And the “Saw” saga continues…

Jigsaw’s infamous question, “Do you want to play a game?” has never been as tempting as in the latest installment of the Saw series, “Saw IV.”

Following the tradition of the first three, Lionsgate released the film, directed by Darren Lynn Bousman, on the Friday before Halloween. The latest chapter in the “Saw” franchise picks up just where the last one left off.

The film opens with an autopsy being performed on John Kramer, better known as Jigsaw, played masterfully as always by Tobin Bell. Although no longer alive, the character lives on through flashbacks and tapes he left behind, one in particular warning, “The games have just begun.”

It is in these flashbacks that we finally get an in-depth look at the origins of how John Kramer turned into the Jigsaw Killer. To help detectives get a better picture of who Jigsaw was, his ex-wife Jill Tuck (Betsy Russell) is brought in. Through her, we are able to see not only why, but how this process all began. This is where the movie gains merit and separates itself from the others, something “Saw III” failed to do.

This movie also allowed for bigger roles to be played by returning characters, such as Detective Hoffman (Costas Mandylor) and SWAT officer Rigg (Lyriq Bent). Bent, in particular, is the standout of this film, doing a great job portraying Rigg, who is the featured test subject throughout.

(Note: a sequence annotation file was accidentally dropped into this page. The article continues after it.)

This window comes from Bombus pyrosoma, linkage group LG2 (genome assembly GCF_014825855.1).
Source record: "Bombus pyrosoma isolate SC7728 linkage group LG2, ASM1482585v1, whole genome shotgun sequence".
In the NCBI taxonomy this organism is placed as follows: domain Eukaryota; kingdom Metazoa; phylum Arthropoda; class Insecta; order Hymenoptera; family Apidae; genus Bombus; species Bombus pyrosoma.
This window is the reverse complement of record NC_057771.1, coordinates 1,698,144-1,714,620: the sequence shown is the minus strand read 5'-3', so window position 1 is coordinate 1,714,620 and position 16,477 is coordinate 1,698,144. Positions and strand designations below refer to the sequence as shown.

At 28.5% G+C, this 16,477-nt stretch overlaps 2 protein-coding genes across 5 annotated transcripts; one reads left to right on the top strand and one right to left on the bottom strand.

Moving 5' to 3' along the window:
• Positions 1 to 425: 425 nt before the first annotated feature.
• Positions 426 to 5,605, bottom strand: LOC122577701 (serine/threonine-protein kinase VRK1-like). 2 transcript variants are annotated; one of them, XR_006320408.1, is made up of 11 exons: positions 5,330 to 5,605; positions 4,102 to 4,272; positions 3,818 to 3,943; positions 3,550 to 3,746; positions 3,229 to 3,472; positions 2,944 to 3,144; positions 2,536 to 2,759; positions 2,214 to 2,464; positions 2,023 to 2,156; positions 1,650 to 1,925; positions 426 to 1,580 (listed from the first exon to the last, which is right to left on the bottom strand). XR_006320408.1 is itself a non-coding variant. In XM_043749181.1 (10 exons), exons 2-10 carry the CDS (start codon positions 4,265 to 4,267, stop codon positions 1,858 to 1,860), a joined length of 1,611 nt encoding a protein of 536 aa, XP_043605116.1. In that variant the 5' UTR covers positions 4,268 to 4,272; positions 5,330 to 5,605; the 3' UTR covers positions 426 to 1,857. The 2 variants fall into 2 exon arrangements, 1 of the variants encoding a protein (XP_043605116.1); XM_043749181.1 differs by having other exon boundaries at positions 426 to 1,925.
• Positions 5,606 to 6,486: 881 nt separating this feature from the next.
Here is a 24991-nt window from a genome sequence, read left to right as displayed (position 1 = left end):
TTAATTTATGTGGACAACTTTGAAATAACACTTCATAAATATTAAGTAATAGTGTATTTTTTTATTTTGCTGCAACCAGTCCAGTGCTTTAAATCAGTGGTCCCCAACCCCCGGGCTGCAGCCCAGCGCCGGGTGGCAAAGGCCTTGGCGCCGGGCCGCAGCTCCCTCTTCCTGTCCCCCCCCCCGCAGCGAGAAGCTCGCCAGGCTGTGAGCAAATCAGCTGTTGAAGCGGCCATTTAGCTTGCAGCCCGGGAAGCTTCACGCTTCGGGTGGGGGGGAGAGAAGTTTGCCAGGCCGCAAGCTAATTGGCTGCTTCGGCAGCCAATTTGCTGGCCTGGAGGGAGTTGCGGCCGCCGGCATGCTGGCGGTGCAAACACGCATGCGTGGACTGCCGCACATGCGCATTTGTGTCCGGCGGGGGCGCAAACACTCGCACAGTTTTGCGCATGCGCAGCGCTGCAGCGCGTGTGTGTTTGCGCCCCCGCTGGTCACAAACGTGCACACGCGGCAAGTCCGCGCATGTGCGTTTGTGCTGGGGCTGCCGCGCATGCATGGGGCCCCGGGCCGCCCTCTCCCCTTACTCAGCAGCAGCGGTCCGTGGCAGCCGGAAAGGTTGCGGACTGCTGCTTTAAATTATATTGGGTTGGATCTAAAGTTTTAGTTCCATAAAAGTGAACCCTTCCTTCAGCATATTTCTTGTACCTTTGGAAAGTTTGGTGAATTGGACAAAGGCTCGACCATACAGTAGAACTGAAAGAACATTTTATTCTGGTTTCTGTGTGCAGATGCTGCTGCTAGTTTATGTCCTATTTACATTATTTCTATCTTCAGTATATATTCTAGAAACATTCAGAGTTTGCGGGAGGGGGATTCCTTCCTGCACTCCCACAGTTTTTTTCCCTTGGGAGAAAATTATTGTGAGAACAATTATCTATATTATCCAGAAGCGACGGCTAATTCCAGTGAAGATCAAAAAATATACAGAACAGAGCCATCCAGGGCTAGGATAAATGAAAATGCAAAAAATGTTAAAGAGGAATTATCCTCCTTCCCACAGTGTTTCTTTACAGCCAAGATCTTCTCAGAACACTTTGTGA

With each new “Saw” movie, the story seems to become more and more involved, leaving it at times hard to fathom. Although this might be the case in “Saw IV,” it is not so over the top as to make it a bad movie.
The ending, as always, contains a big twist, exposing who will take over Jigsaw’s legacy, a question the audience guesses at for most of its 95 minutes. The ending, although good, seems to suffer from the same fate as “Saw II” and “Saw III,” which is trying to live up to the phenomenal ending of the original.

Although it still followed the usual “Saw” format (an opening 10 minutes of blood and gore and then a series of games all leading up to a big twist at the end), “Saw IV” manages to avoid being dry and unoriginal. It was a revealing, fresh look at an increasingly familiar story.

In a genre sometimes only noted for its fading sequels, it is good to see one long-running horror franchise, “Saw,” fight on successfully.

3 out of 4 stars